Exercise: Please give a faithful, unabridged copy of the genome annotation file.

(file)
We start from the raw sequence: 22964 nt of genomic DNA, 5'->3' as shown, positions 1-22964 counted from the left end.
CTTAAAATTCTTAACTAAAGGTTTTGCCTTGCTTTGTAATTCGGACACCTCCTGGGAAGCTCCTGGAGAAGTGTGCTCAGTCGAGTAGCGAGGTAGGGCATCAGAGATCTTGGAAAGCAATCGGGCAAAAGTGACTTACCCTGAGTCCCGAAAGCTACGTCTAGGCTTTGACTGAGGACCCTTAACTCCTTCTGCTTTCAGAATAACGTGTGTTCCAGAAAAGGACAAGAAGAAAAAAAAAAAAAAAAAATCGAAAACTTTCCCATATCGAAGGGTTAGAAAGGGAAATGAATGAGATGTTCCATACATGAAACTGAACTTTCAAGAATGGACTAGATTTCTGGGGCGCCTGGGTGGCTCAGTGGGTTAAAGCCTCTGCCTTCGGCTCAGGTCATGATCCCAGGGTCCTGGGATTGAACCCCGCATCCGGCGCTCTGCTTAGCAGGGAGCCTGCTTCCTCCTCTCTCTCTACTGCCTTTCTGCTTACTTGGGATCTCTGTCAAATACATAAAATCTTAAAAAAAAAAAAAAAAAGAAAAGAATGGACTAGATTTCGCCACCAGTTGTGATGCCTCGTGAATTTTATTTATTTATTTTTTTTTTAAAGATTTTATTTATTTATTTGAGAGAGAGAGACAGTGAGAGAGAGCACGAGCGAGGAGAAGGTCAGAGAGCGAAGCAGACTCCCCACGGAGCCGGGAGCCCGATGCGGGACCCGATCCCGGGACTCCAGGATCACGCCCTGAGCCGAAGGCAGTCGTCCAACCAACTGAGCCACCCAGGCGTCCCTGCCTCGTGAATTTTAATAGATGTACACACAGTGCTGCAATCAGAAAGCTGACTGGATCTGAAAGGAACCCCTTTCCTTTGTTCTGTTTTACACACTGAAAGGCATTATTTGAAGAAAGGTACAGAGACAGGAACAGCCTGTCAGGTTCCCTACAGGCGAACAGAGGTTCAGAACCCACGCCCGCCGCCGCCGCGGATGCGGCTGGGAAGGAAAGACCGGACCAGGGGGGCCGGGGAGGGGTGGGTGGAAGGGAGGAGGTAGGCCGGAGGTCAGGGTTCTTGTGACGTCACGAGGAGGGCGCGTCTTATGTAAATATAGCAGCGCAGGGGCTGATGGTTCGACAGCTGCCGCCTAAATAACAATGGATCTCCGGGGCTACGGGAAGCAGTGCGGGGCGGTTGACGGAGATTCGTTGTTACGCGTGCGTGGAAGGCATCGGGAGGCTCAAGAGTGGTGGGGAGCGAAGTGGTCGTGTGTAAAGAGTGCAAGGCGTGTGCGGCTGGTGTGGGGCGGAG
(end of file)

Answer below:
We start from the raw sequence: 22964 nt of genomic DNA, 5'->3' as shown, positions 1-22964 counted from the left end.
CTTAAAATTCTTAACTAAAGGTTTTGCCTTGCTTTGTAATTCGGACACCTCCTGGGAAGCTCCTGGAGAAGTGTGCTCAGTCGAGTAGCGAGGTAGGGCATCAGAGATCTTGGAAAGCAATCGGGCAAAAGTGACTTACCCTGAGTCCCGAAAGCTACGTCTAGGCTTTGACTGAGGACCCTTAACTCCTTCTGCTTTCAGAATAACGTGTGTTCCAGAAAAGGACAAGAAGAAAAAAAAAAAAAAAAAATCGAAAACTTTCCCATATCGAAGGGTTAGAAAGGGAAATGAATGAGATGTTCCATACATGAAACTGAACTTTCAAGAATGGACTAGATTTCTGGGGCGCCTGGGTGGCTCAGTGGGTTAAAGCCTCTGCCTTCGGCTCAGGTCATGATCCCAGGGTCCTGGGATTGAACCCCGCATCCGGCGCTCTGCTTAGCAGGGAGCCTGCTTCCTCCTCTCTCTCTACTGCCTTTCTGCTTACTTGGGATCTCTGTCAAATACATAAAATCTTAAAAAAAAAAAAAAAAAGAAAAGAATGGACTAGATTTCGCCACCAGTTGTGATGCCTCGTGAATTTTATTTATTTATTTTTTTTTTAAAGATTTTATTTATTTATTTGAGAGAGAGAGACAGTGAGAGAGAGCACGAGCGAGGAGAAGGTCAGAGAGCGAAGCAGACTCCCCACGGAGCCGGGAGCCCGATGCGGGACCCGATCCCGGGACTCCAGGATCACGCCCTGAGCCGAAGGCAGTCGTCCAACCAACTGAGCCACCCAGGCGTCCCTGCCTCGTGAATTTTAATAGATGTACACACAGTGCTGCAATCAGAAAGCTGACTGGATCTGAAAGGAACCCCTTTCCTTTGTTCTGTTTTACACACTGAAAGGCATTATTTGAAGAAAGGTACAGAGACAGGAACAGCCTGTCAGGTTCCCTACAGGCGAACAGAGGTTCAGAACCCACGCCCGCCGCCGCCGCGGATGCGGCTGGGAAGGAAAGACCGGACCAGGGGGGCCGGGGAGGGGTGGGTGGAAGGGAGGAGGTAGGCCGGAGGTCAGGGTTCTTGTGACGTCACGAGGAGGGCGCGTCTTATGTAAATATAGCAGCGCAGGGGCTGATGGTTCGACAGCTGCCGCCTAAATAACAATGGATCTCCGGGGCTACGGGAAGCAGTGCGGGGCGGTTGACGGAGATTCGTTGTTACGCGTGCGTGGAAGGCATCGGGAGGCTCAAGAGTGGTGGGGAGCGAAGTGGTCGTGTGTAAAGAGTGCAAGGCGTGTGCGGCTGGTGTGGGGCGGAG